Unexploded WWII bomb disrupts rail travel in Frankfurt
Berlin: Rail travel around the German city of Frankfurt was disrupted on Saturday by the discovery of an unexploded bomb dating back to World War II, German police and rail officials said.
"The railway line, near the site of the bomb, was partially closed for security reasons for two hours on Saturday morning," a police spokeswoman told.
The bomb was uncovered without its detonator during repair works and removed by police, who deemed it unnecessary to evacuate nearby homes.
The operation caused disruption to local and national services around the German financial capital, a spokesman for the state-owned Deutsche Bahn rail company said.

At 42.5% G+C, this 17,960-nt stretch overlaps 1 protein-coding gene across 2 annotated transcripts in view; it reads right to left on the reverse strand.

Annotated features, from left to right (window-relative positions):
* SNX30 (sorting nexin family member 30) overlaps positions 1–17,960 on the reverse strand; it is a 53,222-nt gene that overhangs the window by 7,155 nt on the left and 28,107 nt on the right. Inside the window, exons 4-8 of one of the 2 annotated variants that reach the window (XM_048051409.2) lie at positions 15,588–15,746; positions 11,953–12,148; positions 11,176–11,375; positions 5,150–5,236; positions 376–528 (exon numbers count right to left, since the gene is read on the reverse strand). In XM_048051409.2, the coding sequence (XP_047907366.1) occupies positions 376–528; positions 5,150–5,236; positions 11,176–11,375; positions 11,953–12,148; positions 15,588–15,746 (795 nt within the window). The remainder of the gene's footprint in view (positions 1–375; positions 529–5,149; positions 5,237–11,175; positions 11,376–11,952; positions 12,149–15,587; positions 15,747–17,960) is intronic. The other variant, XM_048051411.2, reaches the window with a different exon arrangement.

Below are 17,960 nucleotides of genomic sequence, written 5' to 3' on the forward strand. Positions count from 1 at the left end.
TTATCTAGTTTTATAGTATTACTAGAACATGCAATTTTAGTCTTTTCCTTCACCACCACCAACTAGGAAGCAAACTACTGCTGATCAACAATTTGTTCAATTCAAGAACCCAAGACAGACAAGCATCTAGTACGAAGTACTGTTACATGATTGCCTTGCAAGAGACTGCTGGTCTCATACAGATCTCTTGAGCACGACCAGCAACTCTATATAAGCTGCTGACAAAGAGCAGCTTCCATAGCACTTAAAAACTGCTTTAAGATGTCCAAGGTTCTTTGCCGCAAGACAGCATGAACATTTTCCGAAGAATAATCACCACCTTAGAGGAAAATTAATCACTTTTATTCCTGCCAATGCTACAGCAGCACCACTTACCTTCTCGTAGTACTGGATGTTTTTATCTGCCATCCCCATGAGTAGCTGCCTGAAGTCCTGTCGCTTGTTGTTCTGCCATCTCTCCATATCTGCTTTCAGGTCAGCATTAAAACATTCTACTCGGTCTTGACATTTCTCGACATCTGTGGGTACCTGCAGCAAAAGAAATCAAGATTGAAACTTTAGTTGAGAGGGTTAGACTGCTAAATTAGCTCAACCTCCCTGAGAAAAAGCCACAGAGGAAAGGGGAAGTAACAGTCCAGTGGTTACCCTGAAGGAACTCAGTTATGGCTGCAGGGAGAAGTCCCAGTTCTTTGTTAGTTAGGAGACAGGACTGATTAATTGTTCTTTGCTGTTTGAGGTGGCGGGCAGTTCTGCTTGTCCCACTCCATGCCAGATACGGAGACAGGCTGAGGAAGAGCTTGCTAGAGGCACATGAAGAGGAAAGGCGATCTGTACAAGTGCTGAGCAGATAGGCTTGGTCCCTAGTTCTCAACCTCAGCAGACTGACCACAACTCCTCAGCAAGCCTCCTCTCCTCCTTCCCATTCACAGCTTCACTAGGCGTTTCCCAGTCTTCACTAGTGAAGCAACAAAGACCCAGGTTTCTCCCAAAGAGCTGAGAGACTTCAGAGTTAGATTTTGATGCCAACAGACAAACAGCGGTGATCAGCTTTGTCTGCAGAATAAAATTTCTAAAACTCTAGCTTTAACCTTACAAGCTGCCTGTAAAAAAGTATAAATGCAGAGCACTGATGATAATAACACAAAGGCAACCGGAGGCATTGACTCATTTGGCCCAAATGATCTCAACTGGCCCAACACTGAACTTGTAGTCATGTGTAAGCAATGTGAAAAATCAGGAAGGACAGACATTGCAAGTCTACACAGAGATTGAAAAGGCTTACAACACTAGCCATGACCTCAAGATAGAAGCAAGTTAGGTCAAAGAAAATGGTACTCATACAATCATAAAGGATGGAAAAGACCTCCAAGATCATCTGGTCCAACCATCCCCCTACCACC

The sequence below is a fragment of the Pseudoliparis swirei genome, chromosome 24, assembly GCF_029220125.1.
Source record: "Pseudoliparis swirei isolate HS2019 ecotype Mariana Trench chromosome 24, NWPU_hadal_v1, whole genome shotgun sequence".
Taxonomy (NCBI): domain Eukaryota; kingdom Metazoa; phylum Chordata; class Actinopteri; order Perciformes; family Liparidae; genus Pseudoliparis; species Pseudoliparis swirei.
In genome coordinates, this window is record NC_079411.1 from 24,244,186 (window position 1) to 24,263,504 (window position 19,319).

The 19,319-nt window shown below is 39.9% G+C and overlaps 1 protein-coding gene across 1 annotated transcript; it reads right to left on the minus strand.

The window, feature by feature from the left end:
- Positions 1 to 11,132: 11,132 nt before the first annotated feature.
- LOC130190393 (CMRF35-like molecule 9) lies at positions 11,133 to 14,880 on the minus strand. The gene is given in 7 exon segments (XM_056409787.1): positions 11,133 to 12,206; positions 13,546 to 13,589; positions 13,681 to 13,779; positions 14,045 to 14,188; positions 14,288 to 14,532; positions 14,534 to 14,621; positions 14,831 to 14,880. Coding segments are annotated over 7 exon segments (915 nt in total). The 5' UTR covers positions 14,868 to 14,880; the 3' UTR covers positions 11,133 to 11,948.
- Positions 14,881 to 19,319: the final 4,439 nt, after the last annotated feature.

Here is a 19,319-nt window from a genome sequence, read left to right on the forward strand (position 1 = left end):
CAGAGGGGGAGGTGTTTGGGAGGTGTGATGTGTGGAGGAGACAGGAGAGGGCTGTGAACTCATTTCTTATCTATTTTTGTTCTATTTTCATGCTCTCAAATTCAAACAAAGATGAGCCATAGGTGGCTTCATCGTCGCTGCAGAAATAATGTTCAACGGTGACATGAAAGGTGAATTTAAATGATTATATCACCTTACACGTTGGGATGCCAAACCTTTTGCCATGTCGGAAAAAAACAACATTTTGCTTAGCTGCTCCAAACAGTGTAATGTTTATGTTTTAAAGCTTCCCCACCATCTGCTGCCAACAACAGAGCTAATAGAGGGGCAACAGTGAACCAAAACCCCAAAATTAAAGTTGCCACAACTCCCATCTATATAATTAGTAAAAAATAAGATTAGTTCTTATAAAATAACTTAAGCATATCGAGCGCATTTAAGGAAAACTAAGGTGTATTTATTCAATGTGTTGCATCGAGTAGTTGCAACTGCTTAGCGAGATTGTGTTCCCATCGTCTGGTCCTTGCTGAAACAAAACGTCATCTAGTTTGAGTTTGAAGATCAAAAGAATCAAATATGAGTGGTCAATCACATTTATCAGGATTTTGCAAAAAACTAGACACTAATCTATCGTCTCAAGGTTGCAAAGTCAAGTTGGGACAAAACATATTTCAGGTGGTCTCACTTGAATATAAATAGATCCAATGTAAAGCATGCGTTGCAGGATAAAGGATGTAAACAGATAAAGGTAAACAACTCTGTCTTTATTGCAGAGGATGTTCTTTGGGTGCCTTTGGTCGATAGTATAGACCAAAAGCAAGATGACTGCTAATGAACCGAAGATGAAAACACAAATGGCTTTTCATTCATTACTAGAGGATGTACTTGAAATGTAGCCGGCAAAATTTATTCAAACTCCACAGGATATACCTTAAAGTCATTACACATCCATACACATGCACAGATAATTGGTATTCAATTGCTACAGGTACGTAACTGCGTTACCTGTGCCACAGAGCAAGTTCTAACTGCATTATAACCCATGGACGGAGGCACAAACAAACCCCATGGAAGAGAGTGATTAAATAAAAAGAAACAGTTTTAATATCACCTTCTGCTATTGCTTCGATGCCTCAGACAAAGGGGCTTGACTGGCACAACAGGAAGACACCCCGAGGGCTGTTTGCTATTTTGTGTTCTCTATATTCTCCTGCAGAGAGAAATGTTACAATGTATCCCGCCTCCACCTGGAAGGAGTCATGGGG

German soil is still riddled with unexploded bombs dating back to the war, an omnipresent reminder of the Allied bombing campaign against the Nazis.
More than six decades after the war, authorities believe there are still some 3,000 bombs buried beneath Berlin alone.
In June 2010, a 500-kilogramme Allied bomb, thought to be British, exploded and killed three German sappers, and seriously injured two others in the central city of Goettingen as they prepared to defuse it.
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